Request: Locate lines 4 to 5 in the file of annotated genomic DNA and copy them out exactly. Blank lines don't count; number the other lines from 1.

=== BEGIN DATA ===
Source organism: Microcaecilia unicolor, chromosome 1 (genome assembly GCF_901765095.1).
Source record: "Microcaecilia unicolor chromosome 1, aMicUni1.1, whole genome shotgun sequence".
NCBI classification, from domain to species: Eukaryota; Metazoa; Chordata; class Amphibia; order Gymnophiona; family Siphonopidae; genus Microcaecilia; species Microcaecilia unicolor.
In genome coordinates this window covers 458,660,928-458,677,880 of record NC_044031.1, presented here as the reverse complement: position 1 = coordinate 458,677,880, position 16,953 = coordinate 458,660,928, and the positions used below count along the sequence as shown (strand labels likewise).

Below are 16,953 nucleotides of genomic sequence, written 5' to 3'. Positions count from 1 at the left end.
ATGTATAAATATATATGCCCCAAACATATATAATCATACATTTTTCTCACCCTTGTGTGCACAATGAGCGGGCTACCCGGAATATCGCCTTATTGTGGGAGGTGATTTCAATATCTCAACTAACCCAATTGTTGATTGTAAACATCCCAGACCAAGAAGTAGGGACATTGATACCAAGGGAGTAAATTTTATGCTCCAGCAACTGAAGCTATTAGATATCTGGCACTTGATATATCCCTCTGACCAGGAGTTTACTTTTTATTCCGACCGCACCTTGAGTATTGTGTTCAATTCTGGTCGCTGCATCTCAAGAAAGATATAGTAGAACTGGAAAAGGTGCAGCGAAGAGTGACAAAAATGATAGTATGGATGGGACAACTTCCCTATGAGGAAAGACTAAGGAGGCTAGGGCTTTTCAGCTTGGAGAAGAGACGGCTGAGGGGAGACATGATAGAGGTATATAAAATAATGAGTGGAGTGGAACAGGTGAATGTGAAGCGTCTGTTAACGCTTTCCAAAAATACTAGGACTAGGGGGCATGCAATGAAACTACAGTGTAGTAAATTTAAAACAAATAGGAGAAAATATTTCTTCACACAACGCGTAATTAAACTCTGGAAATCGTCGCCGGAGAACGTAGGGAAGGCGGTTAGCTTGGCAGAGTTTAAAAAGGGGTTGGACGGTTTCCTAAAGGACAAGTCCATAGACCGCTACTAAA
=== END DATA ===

In genome coordinates this window covers 458,660,928-458,677,880 of record NC_044031.1, presented here as the reverse complement: position 1 = coordinate 458,677,880, position 16,953 = coordinate 458,660,928, and the positions used below count along the sequence as shown (strand labels likewise).

Below are 16,953 nucleotides of genomic sequence, written 5' to 3'. Positions count from 1 at the left end.